"I'm thinking 'I'm not going to like this.' I started fighting to stay alive. They take me to the hospital, the doctor said the estimated time of arrival was 18 minutes. 'Hey, I don't have 18 minutes,' I said in the ambulance. They saved my life.

"When I got to the hospital, I said, 'Just give me something for the pain.' Then I woke up two months later. Nobody said anything about how serious it was. When I woke up, I realized I couldn't move my legs and I knew something was wrong. I'm determined to walk again."

Ironically, it is Ivankovich, now a Chicago orthopedic surgeon, who is overseeing his old teammate's rehabilitation and recovery. Williams saw a story on television about a youngster who had suffered a spinal chord injury in the Haitian earthquake who was brought to Chicago by Ivankovich for care.

Williams recognized Ivankovich. "That's Big Dan," he said, instantly recalling the seven-footer from Glenbrook South. "Maybe he can help me. That's how we got started."

He e-mailed Ivankovich, who called Williams. He spent five weeks at Schwab Rehabilitation Hospital and has been at GlenCrest Nursing and Rehabilitation Center at 2451 W. Touhy ever since.

"I can take a few steps with braces and a walker. I can stand but my ankles don't move. I have a lot of nerve damage," Williams said. "Dan is my guardian angel. If it wasn't for him, I wouldn't be where I am. I'm really lucky to be alive."

Avi Garcia's played in fewer than 20 games since April, but could he still attract trade-deadline suitors?

Avi Garcia's played in fewer than 20 games since April, but could he still attract trade-deadline suitors?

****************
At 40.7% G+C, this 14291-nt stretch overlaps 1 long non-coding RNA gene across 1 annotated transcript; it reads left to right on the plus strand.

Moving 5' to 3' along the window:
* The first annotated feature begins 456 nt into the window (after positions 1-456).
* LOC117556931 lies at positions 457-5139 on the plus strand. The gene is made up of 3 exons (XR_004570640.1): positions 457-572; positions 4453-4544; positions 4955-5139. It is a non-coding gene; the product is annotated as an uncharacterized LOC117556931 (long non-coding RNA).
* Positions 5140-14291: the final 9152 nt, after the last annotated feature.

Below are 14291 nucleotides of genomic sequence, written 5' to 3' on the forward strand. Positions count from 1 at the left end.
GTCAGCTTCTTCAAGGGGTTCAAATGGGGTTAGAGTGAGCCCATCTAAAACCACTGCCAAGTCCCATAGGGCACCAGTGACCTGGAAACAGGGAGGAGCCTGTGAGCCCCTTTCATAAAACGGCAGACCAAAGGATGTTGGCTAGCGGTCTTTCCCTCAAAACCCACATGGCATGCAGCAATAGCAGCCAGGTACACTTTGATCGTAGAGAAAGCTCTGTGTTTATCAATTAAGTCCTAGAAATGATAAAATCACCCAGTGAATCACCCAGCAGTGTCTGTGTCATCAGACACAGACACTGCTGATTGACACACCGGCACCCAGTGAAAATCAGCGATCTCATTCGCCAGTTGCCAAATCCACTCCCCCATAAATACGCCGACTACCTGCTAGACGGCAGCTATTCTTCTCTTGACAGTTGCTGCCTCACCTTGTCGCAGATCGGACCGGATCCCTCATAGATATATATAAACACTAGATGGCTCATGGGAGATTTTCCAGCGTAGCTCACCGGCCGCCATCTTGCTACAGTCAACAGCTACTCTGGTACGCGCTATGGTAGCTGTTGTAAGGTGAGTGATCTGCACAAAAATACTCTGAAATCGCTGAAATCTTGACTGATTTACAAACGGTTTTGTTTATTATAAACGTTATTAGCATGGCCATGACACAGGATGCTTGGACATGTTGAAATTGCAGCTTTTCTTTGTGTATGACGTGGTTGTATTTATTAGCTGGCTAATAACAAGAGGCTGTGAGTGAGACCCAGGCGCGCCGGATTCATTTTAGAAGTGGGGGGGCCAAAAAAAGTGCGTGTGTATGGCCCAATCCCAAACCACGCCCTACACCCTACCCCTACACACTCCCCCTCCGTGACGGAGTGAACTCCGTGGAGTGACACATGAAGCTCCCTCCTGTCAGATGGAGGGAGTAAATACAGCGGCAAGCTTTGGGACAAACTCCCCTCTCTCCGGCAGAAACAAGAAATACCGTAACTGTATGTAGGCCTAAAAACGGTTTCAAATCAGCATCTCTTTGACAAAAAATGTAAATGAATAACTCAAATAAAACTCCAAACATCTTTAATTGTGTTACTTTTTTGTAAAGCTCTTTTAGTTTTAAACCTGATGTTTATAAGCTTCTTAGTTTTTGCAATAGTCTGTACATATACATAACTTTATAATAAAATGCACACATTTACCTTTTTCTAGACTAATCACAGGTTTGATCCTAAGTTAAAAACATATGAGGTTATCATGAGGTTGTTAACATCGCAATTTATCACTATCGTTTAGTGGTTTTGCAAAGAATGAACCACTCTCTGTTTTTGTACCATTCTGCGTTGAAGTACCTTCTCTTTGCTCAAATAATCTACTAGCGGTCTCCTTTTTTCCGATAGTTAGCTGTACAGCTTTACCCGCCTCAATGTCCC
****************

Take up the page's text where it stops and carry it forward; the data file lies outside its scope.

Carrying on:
Avisail Garcia returned from his latest disabled-list stint with a bang, smacking a three-run home run in the fourth inning Saturday in Seattle.

The White Sox right fielder hasn't even played in 20 games since late April, when he went on his first DL trip, which lasted two months. A second, also featuring an injury to his hamstring, made it two weeks between games.

But when he has been able to step to the plate this summer, Garcia has been tremendously productive. He came into Saturday night with a .333/.347/.783 slash line and a whopping eight home runs in the 17 games he played in between his two DL stays. Then he added that homer Saturday night off longtime Mariners ace Felix Hernandez, giving him nine homers in his last 14 games.

Keeping this up could do an awful lot of things for Garcia: It could make his ice-cold start a distant memory, it could prove that last year's All-Star season might not have been a fluke, and it could keep him entrenched in the conversation about the White Sox outfield of the future, giving the team one of those good problems to have when deciding how he would fit into the puzzle alongside top prospects like Eloy Jimenez and Luis Robert.

But here's another possibility: Has Garcia swung a hot enough bat in his limited action that he could be a trade candidate before this month runs out?

The White Sox don't figure to have too many players who are going to get contending teams worked up into a lather. James Shields, Joakim Soria, Luis Avilan, Xavier Cedeno. Those guys could classify as additions that would bolster teams' depth, but they might not be the attractive upgrades the White Sox were able to trade away last summer.

Garcia, though, could be. He might not slide into the middle of the order for too many contenders, but someone looking for a starting corner outfielder might be enticed by the kind of numbers Garcia has put up in June and July, albeit in a small sample size. Teams would also have to consider his health. He's already been to the disabled list twice this season. Teams would certainly have to be confident he wouldn't return in order to make a deal.

On the White Sox end, Garcia would figure to fetch a far more intriguing return package than the aforementioned pitchers, given that he's still pretty young (27) with one more season of team control after this one.

The White Sox have plenty of options when it comes to Garcia. They could deal him now, deal him later or keep as a part of the rebuild, extending him and making him a featured player on the next contending team on the South Side. But with a lot of significant injuries this year perhaps having an effect on when all those highly rated prospects will finally arrive in the majors — not to mention the disappointing win-loss numbers the big league team has put up this season — perhaps it would make more sense to acquire some rebuild-bolstering pieces.